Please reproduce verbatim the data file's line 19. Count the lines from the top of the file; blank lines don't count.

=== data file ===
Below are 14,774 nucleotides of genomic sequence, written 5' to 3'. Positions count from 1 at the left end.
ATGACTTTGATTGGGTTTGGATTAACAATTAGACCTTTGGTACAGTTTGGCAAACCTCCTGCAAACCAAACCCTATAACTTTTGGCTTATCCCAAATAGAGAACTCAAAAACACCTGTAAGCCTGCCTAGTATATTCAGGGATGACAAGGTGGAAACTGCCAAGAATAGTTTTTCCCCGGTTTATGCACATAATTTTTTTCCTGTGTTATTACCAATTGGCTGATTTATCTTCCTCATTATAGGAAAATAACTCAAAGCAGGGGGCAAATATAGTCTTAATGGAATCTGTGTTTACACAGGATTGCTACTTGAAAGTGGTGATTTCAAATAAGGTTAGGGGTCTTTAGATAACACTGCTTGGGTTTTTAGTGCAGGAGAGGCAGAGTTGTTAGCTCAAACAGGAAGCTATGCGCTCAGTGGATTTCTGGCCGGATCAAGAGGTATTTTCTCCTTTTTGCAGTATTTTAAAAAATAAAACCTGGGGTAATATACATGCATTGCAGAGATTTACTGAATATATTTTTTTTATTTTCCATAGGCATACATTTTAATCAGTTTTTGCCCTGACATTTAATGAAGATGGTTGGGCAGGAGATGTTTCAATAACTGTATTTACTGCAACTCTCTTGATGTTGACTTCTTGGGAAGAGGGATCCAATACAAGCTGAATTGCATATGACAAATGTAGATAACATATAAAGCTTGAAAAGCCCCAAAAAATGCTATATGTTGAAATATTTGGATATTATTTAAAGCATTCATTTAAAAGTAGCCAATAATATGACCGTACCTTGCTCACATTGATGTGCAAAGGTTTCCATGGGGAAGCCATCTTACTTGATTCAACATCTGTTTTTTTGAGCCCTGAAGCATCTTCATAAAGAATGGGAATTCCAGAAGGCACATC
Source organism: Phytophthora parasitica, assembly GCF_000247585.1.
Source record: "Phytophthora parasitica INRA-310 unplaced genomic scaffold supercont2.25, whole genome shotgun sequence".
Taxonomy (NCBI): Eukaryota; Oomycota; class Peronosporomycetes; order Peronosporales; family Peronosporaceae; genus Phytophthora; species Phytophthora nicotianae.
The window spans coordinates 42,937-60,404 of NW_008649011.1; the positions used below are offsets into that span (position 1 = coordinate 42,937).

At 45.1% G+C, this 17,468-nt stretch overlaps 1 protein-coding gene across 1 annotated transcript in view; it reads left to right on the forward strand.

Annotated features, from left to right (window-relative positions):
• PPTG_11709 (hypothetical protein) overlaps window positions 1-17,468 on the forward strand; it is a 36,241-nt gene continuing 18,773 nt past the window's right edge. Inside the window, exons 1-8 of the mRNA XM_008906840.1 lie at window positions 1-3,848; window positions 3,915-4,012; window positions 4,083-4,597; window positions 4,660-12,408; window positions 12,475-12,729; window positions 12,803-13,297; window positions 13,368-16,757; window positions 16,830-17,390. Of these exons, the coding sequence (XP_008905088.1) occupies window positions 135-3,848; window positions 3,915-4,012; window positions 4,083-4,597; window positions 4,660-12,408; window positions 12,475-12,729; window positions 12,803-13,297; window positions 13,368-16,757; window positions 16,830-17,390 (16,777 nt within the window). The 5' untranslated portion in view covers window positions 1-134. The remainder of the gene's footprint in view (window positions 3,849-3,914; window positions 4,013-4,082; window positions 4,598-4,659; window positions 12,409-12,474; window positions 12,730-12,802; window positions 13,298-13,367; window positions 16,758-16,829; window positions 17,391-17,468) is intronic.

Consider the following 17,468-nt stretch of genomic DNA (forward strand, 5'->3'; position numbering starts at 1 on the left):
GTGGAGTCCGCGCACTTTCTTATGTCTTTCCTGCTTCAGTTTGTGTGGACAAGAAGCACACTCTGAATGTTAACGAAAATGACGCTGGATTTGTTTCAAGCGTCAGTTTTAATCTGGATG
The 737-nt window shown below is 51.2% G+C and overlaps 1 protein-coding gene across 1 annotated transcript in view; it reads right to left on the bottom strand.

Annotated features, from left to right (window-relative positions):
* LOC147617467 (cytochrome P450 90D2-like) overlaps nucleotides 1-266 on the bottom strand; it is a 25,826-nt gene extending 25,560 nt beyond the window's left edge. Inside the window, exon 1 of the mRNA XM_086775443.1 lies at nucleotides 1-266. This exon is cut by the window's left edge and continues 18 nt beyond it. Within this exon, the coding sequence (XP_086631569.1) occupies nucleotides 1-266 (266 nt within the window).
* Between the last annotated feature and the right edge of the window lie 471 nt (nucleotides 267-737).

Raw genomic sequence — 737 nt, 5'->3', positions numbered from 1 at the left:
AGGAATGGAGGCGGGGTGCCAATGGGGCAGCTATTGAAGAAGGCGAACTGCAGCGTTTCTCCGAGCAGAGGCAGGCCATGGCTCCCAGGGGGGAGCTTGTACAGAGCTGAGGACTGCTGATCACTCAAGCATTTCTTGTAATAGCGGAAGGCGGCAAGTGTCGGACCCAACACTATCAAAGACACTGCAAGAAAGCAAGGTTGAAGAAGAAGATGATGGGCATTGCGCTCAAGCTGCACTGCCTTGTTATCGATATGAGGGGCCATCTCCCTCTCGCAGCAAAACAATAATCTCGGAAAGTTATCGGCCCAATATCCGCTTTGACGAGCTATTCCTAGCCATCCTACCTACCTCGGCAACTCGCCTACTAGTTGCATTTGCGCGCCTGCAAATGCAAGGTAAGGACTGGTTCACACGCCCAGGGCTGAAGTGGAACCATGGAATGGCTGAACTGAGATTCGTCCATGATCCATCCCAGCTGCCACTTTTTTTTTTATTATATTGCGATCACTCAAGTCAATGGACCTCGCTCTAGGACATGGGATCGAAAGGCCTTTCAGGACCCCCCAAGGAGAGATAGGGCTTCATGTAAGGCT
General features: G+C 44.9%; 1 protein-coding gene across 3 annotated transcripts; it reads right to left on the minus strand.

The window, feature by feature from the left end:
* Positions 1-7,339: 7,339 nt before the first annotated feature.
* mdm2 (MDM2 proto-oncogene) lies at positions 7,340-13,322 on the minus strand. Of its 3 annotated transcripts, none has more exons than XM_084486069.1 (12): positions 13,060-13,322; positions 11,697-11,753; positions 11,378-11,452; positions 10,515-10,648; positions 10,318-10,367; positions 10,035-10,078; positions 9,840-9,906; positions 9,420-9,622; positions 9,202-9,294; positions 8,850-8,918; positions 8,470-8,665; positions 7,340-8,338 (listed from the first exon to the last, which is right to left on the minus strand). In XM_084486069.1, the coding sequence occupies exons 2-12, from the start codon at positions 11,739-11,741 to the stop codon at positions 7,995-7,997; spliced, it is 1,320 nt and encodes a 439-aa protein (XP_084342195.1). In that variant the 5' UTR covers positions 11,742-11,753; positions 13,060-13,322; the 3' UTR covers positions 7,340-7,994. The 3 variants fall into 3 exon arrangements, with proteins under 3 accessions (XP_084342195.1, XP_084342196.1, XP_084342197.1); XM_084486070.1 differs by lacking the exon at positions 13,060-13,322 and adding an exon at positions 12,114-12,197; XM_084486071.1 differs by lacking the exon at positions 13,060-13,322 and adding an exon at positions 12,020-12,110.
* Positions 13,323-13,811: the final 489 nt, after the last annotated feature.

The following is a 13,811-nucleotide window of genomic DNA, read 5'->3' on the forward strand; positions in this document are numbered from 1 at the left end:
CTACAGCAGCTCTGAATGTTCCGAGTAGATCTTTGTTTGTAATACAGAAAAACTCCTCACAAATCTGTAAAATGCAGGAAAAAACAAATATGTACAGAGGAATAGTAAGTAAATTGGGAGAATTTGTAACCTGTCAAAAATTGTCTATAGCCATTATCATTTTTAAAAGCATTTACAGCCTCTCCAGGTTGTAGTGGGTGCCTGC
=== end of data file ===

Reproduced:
The window, feature by feature from the left end: